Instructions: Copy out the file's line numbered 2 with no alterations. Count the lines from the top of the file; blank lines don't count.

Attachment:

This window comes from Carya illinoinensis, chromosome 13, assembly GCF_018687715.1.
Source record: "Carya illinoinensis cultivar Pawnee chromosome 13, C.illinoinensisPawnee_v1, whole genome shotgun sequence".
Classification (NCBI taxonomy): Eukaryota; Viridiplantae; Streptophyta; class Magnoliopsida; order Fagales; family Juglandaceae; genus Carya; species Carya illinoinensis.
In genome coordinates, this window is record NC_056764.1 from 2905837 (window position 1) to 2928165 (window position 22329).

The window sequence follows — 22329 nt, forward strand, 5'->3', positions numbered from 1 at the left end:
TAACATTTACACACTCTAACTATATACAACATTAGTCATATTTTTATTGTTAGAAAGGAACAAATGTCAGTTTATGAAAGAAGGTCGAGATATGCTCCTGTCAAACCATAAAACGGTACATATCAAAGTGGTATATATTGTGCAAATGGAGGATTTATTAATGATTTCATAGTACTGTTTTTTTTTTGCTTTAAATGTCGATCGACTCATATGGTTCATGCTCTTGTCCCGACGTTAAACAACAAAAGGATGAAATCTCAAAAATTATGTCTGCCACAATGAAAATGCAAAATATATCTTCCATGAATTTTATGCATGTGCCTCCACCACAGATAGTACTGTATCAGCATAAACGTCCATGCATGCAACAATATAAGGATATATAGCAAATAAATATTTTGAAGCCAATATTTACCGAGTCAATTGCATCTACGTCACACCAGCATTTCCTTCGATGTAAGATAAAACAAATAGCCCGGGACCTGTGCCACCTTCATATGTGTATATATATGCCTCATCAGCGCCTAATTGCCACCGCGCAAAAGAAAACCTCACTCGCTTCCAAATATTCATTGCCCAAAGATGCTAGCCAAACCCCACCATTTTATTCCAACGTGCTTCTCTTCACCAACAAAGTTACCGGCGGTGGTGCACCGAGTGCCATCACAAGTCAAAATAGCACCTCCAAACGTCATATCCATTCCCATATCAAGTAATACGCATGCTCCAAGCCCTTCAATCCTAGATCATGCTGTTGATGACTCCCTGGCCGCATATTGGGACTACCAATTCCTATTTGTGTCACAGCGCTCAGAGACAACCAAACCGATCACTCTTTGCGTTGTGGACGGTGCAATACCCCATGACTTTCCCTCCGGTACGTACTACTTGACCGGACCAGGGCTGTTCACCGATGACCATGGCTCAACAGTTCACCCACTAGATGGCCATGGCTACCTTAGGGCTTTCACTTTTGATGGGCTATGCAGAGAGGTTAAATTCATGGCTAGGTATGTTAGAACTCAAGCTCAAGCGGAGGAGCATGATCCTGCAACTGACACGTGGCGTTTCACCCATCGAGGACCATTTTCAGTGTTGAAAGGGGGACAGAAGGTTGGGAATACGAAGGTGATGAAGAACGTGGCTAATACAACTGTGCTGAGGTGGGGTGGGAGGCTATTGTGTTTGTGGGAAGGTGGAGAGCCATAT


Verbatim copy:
Source record: "Carya illinoinensis cultivar Pawnee chromosome 13, C.illinoinensisPawnee_v1, whole genome shotgun sequence".